Brown University to change discrimination policies following Department of Education investigation

The Ivy League school signed a resolution with the Department of Education after eliciting criticism for lack of action over complaints by Jewish students


Pro-Palestinian student protestors and activists rally at an encampment on the campus of Brown University in Providence, Rhode Island, on 29 April, 2024. (Photo by JOSEPH PREZIOSO/AFP via Getty Images)

An elite American university has said that it will change its policies towards Jewish students facing antisemitism after a federal investigation.

The civil rights investigation into reports of antisemitism at Brown University since Oct 7 concluded on Monday with investigators criticising a lack of action taken on behalf of Jewish students by the school’s administration during a period when antisemitism surged across campuses across America.

The Office for Civil Rights (OCR) of the US Department of Education announced on Monday that Brown has signed a resolution agreement to update its policies and procedures related to discrimination and harassment complaints after an investigation concluded that the university appears to have taken "no or little action in response” to over 75 reports of alleged antisemitic, anti-Palestinian and anti-Muslim harassment against students between October 2023 and March 2024, according to a statement by the ORC.

The investigators’ criticism noted that the only action taken by the university in response to said complaints, which include allegations of serious harm, was to “acknowledge receipt of the reports, list support resources, and request to meet with the complainant, consistent with its policies then in effect.”

The investigation, one of dozens of Title IV cases opened by the ORC since October 7, commenced in response to a complaint alleging that the Ivy League University discriminated against students on the basis of their Jewish heritage when it failed to adequately respond to incidents of harassment in October and November 2023.

A letter from OCR attorney Paul Easton to Brown University President Christina Paxson, who is Jewish, detailed some of the complaints made to the university, including allegations that students pointed at a Jewish classmate’s Star of David jewelry and yelled “Zionist pig Jew;” students blocked a Jewish classmate from attending a pro-Palestinian rally; and violent threats were directed at the school’s Hillel leaders and Jewish students.

In a statement shared by Brown on Monday, the university denied having violated Title VI of the Civil Rights Act of 1964, adding that the initial complaint “had been filed by the editor of the Campus Reform online media outlet who has no affiliation with Brown or presence on its campus.”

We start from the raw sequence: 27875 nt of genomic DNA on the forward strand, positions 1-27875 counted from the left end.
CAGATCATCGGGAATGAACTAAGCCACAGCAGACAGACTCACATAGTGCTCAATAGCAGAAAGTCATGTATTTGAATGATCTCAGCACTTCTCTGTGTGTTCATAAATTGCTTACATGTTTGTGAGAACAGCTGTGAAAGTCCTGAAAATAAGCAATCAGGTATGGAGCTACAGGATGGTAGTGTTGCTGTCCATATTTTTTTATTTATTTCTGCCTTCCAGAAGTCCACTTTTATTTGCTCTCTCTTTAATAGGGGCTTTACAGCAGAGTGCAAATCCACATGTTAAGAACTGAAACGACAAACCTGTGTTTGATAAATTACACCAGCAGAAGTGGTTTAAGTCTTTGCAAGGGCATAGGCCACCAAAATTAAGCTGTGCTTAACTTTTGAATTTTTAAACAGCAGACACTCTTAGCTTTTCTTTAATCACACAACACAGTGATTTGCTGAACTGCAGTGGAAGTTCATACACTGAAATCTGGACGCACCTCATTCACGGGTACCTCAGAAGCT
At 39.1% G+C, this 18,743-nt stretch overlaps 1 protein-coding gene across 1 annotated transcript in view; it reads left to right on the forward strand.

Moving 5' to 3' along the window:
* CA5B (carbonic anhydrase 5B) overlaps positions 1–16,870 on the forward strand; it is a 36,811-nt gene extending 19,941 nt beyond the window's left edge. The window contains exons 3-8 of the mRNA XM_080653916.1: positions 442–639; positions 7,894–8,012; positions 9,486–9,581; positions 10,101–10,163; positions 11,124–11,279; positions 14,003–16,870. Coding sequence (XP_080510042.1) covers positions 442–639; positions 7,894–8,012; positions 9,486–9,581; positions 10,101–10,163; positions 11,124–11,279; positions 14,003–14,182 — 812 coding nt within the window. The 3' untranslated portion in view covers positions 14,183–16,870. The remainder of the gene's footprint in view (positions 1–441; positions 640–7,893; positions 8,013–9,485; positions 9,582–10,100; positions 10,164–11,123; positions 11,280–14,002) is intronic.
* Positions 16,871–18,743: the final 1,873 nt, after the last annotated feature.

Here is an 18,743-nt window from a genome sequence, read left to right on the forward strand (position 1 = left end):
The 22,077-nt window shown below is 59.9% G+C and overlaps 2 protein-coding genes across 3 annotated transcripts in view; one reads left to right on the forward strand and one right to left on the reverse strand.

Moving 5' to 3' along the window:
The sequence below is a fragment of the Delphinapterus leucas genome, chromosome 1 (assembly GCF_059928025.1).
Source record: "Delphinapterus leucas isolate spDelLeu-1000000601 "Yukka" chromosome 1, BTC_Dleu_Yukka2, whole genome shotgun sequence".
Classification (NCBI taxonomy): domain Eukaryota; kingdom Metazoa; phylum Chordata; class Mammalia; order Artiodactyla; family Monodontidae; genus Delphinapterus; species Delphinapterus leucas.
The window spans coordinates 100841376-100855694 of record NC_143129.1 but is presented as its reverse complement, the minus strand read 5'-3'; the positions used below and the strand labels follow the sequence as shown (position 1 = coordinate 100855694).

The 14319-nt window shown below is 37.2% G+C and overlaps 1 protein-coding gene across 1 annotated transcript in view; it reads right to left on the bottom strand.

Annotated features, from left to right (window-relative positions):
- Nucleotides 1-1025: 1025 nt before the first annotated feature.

However, the ORC allows even those without an affiliation with the university to file complaints.

During the investigation, the university revised its policies in response to the “campus climate that the University characterised as marked by anxiety, tension, and fear,” according to Easton.

The school agreed to continue efforts to conduct nondiscrimination training for members of the campus community and to begin conducting this annual training for all employees and students in the 2024-25 academic year, according to Brown’s statement.

The school has also since created the Office of Equity Compliance and Reporting and employees responsible for investigating complaints of discrimination and harassment will continue to receive annual investigator training.

“The University is satisfied that the voluntary resolution with OCR enforces and reaffirms Brown’s commitment to strengthening our policies, systems and operations to ensure a campus environment where students, faculty and staff are safe and supported,” said Russell C. Carey, executive vice president for planning and policy, and interim vice president for campus life, who signed the agreement on behalf of Brown.

Despite the criticisms put forth by investigators, Assistant Secretary for Civil Rights Cather E. Lhamon commended Brown for “assessing its own campus climate and undertaking responsive reforms to comply with Title VI, in addition to the terms it agrees today to undertake in response to OCR’s investigation.”

“OCR looks forward to work with the university to ensure a nondiscriminatory learning environment for its Jewish, Muslim, Israeli, and Palestinian students and students of all other backgrounds,” Lhamon said.

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